When these practices are not in place and practiced consistently, it makes it challenging to know what questions should, weren’t, and/or remain to be asked insofar as preludes to the execution of a specific business decision and/or strategy. Too, the question business strategists are obliged to ask themselves, i.e., did the (big) data really lead to this conclusion? Or, the alternative, i.e., did the conclusion merely make the decision maker feel more successful and more comfortable, i.e., intangibles both.
According to a perspective expressed by Ken Cukier (Data Editor of The Economist, and author of ‘Big Data Is Better’) business functionality is heading to a position whereby massive amounts of (big) data are being processed and applied in ways that make people’s lives – society generally better. There will of course be some downsides. But the upsides, Cukier, and other ‘big data’ prognosticators believe, will outweigh any potential downside.
On the other hand, Susan Etlinger (big data analyst, Altimeter Group, and TED speaker) suggests the more data produced and applied presumably to make everyone and everything necessarily better off may not be quite that simple. For example, Etlinger describes an app called ‘Samaritan Radar’ that was developed in the U.K. in late 2015.
The idea underlying this app was that if a user is on Twitter and states – uses language that suggests depression and/or hopelessness, it would send an ‘alert’ to his/her Twitter followers. The alert would say something to the effect that ‘your (Twitter) friend is having a rough day today, you might want to reach out to them, and see if they’re OK’?
Such suggestive and highly subjective information, would, not inconceivably, now be available on a server somewhere, Etlinger claims. So, setting aside for the moment the ‘potential good’ such an alert and follow-up Tweet may produce, one should also ask a series of ‘what if’s’…i.e., employer sees it, their insurer sees it, clients see it, or a cyber-bully sees it; will-could adversely affect their job, health insurance, or probability of being victimized by an aggressive cyber-bully?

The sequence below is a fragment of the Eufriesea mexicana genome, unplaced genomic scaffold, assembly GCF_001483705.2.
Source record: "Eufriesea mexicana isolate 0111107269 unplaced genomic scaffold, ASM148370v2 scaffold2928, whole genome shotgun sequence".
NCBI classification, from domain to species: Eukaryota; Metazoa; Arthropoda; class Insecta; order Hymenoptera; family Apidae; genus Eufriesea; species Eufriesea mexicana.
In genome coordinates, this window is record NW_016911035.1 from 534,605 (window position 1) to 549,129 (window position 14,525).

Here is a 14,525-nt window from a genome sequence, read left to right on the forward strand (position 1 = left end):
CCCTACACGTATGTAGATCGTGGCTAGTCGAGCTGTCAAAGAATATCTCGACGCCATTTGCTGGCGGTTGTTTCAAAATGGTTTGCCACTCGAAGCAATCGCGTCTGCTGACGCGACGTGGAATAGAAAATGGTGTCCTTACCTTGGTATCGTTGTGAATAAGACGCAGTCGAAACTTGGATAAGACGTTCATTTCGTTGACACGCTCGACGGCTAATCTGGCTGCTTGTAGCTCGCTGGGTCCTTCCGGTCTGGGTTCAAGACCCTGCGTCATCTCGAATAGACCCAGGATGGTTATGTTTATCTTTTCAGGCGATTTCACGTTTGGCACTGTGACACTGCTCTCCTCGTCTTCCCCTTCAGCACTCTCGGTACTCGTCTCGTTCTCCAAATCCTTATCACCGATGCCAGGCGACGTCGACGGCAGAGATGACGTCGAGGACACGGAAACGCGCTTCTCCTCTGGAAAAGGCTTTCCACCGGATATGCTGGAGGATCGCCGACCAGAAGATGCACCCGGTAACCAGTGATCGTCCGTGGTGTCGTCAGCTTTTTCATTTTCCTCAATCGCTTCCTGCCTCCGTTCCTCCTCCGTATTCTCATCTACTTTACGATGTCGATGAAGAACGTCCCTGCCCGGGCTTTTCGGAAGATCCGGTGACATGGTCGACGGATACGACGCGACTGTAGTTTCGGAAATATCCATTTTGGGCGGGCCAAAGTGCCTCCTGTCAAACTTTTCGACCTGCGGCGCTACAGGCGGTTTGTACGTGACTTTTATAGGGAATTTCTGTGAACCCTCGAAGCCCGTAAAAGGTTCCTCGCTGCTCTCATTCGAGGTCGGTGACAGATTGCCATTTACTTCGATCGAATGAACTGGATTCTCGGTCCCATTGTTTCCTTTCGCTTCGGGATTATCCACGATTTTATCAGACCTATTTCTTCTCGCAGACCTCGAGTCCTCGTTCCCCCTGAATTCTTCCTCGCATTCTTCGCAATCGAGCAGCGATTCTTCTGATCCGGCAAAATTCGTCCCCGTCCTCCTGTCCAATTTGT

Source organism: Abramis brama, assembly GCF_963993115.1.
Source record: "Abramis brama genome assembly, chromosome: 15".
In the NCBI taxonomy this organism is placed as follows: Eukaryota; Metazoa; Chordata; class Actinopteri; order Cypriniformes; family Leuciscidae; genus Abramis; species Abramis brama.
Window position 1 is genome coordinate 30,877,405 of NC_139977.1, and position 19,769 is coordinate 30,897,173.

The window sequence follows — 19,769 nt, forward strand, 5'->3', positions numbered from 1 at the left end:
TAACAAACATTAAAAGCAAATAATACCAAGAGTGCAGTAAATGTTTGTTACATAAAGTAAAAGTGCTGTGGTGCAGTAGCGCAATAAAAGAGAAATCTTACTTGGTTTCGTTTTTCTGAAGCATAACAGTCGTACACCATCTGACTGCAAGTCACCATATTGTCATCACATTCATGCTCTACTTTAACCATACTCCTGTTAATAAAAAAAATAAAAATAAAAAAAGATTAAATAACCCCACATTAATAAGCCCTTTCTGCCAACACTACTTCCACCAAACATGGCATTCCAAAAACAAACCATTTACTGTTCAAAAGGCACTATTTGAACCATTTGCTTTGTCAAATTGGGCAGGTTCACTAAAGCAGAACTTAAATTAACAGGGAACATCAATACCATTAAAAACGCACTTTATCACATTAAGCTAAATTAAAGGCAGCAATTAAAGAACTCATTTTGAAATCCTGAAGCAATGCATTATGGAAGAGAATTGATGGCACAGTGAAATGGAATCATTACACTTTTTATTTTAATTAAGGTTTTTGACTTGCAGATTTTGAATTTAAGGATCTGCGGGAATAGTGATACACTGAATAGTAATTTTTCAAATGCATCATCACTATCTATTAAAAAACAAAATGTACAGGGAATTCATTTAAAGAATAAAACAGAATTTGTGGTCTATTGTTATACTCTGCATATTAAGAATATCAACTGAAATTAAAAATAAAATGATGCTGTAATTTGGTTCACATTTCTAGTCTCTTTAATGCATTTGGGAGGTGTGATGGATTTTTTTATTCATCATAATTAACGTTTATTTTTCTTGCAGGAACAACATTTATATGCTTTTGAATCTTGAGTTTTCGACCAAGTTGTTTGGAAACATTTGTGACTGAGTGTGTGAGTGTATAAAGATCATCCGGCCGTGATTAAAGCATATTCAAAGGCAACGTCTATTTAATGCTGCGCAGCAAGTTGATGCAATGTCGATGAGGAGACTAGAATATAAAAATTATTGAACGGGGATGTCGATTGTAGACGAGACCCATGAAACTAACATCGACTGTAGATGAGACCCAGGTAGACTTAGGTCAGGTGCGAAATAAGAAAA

Etlinger is not suggesting that good things do not emerge from big data just because something bad may occur. Instead, one is obliged to consider various adverse scenarios that may manifest as we become increasingly inclined to automate the ways in which we make decisions, or how we integrate ‘big data’ into our decision-making processes.
As Guy Roz (host, TEDRadio Hour) suggests, one can certainly imagine big data being variously manipulated to purposefully harm society and people, which Etlinger follows-up by asking ‘is something essential being taken from humanity’ through more reliance and integration of big data?
What I think what we need to do, Etlinger adds, is start thinking about the ways in which technology and big data (can) serve society, all-the-while being mindful of, and perhaps design a set of principles and/or identify parameters for governing the way that technology and big data will and won’t be used and applied.
So, how should we approach big data, with a healthy amount of skepticism, and still use it for good? What a question, right?
(Parts of this post was adapted by Michael D. Moberly from a TEDSalon program held in Berlin in 2014 featuring Ken Cukier (Data Editor of The Economist, and author of ‘Big Data Is Better’.)
Michael D. Moberly November 30, 2017 St. Louis ‘Business Intangible Asset Blog’ where attention span really matters!